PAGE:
Almost every gym aficionado is on the lookout for new ways to fatigue a muscle, shock their body, and stimulate new growth. However, too few realize they could get the gains they’re looking for by shifting their focus in the opposite direction. Instead of finding new ways to attack the muscle, they should look for new ways to improve their muscle recovery.
Before you can focus on muscle recovery, you have to know why it’s important. Your muscles don’t actually grow when you work out – your workouts are just a growth stimulus. When you lift weights, you actually cause micro-trauma to the muscle. You then have to rest and recuperate from this “damage”. When you do, in a sense of self-preservation, your body doesn’t just rest and recuperate itself back to where it was – it builds the muscle bigger.
This is because the body is naturally lazy and wants to make things as easy for itself as possible. If curling 100lbs is hard with small biceps, but easier with big biceps, then the body wants to build bigger biceps to make those 100lbs curls easy. But it can only do this when you give the body a chance to rest, repair, and grow. So the more and better muscle recovery you have, the more often (and harder) you can train, perpetuating the muscle-building process.
The first thing you should focus on for better muscle recovery is getting enough sleep. Sleep is the most important factor in physical health, and is going to have the most dramatic effect on your rest as a whole. You could employ various other recovery tactics, but they’ll all still be rather ineffective if you’re not sleeping enough. Try to ensure that you get at least 8 hours of sleep per night, but more is better. Read our article on the importance of sleep on training goals here.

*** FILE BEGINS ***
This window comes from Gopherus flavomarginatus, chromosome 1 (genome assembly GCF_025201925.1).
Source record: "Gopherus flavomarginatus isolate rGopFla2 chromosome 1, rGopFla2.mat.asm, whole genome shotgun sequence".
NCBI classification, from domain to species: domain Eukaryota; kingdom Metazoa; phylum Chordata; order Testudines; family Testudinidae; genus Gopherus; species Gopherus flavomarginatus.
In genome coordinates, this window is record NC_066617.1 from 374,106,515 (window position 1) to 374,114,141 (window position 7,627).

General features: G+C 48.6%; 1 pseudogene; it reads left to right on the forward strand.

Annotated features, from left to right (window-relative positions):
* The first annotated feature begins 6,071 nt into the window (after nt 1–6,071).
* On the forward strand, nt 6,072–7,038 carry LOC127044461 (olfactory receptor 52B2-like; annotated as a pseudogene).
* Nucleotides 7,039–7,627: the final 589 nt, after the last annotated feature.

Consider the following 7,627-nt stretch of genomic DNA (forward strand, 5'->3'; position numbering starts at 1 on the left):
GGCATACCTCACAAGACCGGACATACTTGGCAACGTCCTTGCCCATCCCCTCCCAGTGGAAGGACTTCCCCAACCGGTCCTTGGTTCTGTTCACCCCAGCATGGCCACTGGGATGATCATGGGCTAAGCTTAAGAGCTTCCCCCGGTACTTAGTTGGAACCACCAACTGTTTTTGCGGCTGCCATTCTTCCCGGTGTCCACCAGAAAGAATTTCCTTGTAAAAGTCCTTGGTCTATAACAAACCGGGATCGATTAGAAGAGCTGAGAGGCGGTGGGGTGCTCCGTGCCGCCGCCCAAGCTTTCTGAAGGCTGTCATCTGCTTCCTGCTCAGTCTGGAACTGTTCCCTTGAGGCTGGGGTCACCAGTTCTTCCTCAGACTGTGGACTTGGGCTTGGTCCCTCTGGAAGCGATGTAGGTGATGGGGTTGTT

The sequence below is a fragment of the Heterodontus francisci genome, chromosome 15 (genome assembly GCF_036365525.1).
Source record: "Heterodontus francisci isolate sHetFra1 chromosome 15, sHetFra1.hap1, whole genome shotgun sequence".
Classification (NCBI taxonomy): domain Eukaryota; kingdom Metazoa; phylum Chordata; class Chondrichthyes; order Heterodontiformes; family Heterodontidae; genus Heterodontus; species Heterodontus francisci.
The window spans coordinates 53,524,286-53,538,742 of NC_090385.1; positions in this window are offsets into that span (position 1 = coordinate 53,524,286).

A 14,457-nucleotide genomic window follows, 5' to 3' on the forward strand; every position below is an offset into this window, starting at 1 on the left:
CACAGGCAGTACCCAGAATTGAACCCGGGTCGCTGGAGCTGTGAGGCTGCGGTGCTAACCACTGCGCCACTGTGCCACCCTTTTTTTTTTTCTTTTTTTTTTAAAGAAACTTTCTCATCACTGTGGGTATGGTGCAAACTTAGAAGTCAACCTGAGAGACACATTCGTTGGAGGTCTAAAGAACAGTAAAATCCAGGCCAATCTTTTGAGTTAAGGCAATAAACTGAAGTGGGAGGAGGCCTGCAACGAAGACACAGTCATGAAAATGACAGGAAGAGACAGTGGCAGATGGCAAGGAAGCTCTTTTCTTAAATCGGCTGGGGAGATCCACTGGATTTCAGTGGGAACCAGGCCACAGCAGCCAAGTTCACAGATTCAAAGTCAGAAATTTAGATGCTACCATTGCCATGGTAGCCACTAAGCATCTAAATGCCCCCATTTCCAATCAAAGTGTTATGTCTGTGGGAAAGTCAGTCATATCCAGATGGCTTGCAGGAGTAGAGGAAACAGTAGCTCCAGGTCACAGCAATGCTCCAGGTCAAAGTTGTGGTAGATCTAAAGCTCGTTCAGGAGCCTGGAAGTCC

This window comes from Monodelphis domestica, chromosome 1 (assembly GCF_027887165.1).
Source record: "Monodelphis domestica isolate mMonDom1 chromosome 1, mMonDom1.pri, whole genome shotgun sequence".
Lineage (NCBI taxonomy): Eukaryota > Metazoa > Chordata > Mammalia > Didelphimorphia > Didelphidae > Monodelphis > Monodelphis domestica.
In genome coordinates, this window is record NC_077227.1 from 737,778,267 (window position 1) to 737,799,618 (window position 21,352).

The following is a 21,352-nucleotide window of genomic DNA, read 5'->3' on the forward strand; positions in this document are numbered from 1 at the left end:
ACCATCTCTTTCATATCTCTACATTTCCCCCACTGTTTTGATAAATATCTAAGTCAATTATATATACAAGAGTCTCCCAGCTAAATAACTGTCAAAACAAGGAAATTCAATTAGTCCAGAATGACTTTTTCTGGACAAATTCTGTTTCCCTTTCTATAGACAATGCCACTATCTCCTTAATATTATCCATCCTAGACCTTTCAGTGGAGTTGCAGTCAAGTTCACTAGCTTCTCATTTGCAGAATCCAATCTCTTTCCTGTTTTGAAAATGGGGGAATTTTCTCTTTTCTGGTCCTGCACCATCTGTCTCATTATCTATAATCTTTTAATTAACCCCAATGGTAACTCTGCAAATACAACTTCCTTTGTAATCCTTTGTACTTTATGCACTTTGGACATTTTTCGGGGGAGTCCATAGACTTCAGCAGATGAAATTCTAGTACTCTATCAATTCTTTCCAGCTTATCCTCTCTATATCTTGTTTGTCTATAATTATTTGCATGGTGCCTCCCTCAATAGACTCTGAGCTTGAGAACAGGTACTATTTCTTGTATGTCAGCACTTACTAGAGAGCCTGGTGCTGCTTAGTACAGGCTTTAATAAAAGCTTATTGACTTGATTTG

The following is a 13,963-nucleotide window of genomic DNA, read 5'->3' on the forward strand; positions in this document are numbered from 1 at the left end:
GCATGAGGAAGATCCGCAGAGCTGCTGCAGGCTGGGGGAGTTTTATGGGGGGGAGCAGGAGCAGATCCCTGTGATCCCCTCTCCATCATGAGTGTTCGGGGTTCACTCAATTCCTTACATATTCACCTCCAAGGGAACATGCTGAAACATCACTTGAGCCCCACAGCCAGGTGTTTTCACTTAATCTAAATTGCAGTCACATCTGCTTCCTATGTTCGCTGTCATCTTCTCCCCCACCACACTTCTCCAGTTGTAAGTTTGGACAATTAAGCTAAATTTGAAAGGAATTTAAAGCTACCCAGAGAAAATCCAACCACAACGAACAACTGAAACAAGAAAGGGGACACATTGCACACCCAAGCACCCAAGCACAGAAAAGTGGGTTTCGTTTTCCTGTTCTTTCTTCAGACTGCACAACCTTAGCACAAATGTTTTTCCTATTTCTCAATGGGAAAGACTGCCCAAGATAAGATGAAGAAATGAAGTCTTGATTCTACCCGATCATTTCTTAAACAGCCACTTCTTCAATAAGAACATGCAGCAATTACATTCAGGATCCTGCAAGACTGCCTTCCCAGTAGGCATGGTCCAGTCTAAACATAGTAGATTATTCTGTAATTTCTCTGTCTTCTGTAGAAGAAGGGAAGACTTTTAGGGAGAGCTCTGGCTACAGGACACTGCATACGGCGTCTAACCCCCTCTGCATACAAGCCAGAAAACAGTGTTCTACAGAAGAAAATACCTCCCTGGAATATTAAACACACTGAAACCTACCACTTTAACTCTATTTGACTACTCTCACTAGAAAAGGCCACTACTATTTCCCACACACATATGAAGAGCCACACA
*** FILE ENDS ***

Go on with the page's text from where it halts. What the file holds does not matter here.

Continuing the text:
Food is used as workout fuel, but it’s also critically important in the recovery process. If you’re not getting enough nutrients (and in the right ratio) your body’s natural repair and growth processes won’t be able to occur as they should. Making sure your nutrition is right seems like a very elementary point, but it’s also that important. A good place to start is to consume 13-15 calories and .75-1g of protein per pound of body weight.
If you have the big basics of sleep and diet in line, your recovery should already be about where it needs to be. When many people start having problems is when they train too hard, too often, or do too much volume. The more working out you do, the more you have to recover from. And if your muscle recovery isn’t commensurate, your gains will diminish greatly.
More often than not, many bodybuilders would actually get way more muscle growth if instead of trying to up their recovery so they could train more, they trained less to match their current recovery levels. That way instead of being overtrained or under-recovered, they’re matching the two to one another. Once they have that level of growth sustained, they can start to up the training and incrementally add additional recovery techniques.
Just like some lifters start taking supplements before they have their diet correct, too many try to add new or different muscle recovery techniques when they don’t have the basics down, first. But once you have the above in line, you can start to add new things to minimize your recovery time even further. Here are a few ideas you could add to the mix:
You know that muscle recovery is vitally important if you want to maximize muscle growth. Match your training to your current recovery levels, make sure you get enough sleep, eat right, and you’ll be well on your way to the gains you want.